The Detoxing Man is Caring (for others and himself).
Self-care looks different for me than it does for my wife. For one, she is incredibly good at it. She has done the important work of looking within and finding things that will rejuvenate her. She goes to yoga or the gym most days of the week. She sticks to her skin care regimen without fail. She finds time to read novels for fun, even when she is exhausted by life. She makes plans months in advance and then anticipates them as a joy-filled activity unto itself.
I, on the other hand, am not good at self-care. I know I need it, and yet it feels wrong to me much of the time. There is some part of my brain that will scream at me if I attempt any task that is not in some way productive. If it is merely joyful or self-preserving, and it does not coincide with a productive act like doing the dishes, then it doesn’t feel right.
But, when I lean into why it doesn’t feel right, the only thing pushing back is the enigmatic sense that other people will judge me for taking the time I need. And, I don’t even know who those other people might be. My family doesn’t judge me when I say that I need some time. I have a supportive work environment, where they value me taking care of myself. So, who is the voice in my head that says I need to “get back to work?”
It is the same voice that says, “washing your face is optional” or “getting a coffee right now would be irresponsible.” It is the one that focuses on doing hard things the hard way, like having to each neglected item as it lays on the floor to its respective home elsewhere in the house instead of collecting a bunch of them in a central location for later organizing. It is the unwelcome guest whenever I am listening to others, telling me that there are more important things to be doing, just to realize that I am not actually listening but instead thinking about those other things.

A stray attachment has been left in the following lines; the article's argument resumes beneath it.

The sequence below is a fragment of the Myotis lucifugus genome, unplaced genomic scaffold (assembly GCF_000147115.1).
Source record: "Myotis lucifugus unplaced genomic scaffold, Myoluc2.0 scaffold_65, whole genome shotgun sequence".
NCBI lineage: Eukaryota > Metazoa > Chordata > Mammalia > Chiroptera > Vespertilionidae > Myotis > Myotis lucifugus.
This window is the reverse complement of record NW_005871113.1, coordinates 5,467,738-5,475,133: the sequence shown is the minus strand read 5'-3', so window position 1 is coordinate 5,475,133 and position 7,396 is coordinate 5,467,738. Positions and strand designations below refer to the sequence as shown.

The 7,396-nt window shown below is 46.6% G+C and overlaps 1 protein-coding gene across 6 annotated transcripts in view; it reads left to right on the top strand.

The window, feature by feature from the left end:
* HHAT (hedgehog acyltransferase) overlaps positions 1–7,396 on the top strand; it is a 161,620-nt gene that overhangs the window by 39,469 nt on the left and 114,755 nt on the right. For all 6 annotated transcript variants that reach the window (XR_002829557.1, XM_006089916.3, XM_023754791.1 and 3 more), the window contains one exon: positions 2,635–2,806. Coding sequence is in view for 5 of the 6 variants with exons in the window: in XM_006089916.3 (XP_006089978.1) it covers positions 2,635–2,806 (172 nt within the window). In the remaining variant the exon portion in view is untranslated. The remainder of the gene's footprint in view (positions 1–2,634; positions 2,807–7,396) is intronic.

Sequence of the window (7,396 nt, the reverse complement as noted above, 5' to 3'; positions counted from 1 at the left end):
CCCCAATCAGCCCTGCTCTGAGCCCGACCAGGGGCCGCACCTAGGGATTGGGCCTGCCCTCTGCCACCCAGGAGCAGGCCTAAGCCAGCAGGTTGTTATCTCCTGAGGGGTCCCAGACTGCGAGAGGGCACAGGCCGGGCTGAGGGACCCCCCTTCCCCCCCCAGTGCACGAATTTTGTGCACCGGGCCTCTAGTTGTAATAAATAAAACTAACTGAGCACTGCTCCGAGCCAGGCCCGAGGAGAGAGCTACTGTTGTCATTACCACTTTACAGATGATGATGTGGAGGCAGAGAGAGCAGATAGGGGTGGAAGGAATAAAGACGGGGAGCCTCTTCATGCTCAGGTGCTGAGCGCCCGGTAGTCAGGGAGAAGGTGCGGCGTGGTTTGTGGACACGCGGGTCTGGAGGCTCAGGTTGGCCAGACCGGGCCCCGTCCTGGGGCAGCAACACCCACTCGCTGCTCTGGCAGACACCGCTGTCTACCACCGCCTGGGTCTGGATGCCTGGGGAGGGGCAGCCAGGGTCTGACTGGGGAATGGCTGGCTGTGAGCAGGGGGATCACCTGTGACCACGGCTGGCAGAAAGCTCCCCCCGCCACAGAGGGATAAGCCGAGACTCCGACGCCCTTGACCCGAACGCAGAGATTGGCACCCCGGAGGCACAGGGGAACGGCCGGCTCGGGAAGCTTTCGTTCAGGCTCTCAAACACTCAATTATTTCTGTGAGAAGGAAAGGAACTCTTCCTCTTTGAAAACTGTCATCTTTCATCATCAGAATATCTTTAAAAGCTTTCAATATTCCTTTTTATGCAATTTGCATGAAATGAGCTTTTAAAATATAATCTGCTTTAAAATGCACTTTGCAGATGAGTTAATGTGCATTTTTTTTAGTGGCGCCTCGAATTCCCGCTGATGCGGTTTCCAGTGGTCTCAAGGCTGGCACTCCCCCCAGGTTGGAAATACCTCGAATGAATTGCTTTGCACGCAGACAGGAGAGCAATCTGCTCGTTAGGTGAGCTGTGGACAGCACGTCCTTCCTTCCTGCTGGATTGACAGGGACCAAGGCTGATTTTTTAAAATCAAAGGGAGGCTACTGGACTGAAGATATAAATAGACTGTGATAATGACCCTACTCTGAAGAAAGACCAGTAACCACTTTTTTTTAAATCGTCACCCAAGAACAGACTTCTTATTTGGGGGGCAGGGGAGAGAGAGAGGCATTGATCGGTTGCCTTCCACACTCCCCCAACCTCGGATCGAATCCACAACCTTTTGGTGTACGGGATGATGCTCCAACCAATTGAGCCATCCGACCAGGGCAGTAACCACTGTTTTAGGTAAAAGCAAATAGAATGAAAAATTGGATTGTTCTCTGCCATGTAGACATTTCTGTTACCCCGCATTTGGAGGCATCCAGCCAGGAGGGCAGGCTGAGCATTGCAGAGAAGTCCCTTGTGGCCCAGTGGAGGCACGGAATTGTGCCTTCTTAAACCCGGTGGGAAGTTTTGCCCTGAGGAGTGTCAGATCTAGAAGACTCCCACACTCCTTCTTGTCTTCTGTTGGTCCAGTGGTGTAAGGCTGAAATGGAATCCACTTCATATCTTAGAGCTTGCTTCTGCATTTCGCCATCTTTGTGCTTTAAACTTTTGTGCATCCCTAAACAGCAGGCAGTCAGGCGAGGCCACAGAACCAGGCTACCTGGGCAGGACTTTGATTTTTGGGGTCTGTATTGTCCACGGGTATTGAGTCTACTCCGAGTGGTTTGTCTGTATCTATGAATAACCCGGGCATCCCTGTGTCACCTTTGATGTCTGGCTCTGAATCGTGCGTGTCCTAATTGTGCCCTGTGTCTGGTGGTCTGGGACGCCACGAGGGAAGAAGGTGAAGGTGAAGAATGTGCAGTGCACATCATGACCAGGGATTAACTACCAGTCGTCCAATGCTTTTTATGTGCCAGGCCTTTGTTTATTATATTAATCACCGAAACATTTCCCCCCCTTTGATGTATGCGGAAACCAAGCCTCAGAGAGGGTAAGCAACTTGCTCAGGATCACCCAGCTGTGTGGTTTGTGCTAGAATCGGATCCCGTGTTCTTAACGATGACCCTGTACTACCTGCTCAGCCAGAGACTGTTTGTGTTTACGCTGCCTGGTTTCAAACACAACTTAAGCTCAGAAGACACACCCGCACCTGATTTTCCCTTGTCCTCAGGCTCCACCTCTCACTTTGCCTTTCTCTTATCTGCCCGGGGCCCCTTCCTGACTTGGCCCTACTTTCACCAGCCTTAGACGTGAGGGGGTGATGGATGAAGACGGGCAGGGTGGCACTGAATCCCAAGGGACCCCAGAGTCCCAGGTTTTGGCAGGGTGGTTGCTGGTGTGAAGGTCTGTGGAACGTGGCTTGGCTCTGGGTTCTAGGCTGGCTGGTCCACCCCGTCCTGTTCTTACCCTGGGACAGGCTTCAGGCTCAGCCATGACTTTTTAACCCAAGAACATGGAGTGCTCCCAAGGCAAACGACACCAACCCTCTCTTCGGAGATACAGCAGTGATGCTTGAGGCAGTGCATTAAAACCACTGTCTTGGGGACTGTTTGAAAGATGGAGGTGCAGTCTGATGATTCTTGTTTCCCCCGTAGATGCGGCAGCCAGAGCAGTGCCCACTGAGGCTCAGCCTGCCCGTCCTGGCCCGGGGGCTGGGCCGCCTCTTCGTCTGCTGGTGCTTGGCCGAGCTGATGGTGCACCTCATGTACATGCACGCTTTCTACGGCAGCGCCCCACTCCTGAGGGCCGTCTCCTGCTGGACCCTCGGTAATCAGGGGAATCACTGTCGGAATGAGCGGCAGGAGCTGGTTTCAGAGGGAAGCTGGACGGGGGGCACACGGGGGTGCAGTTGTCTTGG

The Productivity Voice doesn’t care about me. It doesn’t care about what will make me happy. It only cares about checking off all the boxes. But, that’s the catch. There is no end to the boxes. I have found that one of the only ways to quiet the voice is to buy myself a meal. I sit at the Waffle House and order an egg sandwich on texas toast with hash browns filled with mushrooms, jalapeños, onions, and ham. I sit and eat my meal without a device. I listen to the people in the restaurant and I listen to my own thoughts. I let the Productivity Voice go because this is not productive. I am just sitting, sipping my bottomless coffee and letting all of things I could be doing go.
I care for myself by quieting the Incessant drive for Productivity. I care for others by doing the same. While I need to complete important tasks, that isn’t what shows care. Showing that I care is in making the conscious choice to be unproductive. It is in choosing to be with my wife while she is at the esthetician. It is choosing to watch a movie I’ve seen dozens of times before with my children. It is in choosing to be present within a conversation when my notifications are desperate to be read. Self-care, just like all care, is a quiet contract you make. It is the promise to yourself for moments of quiet attention in a world of loud distraction.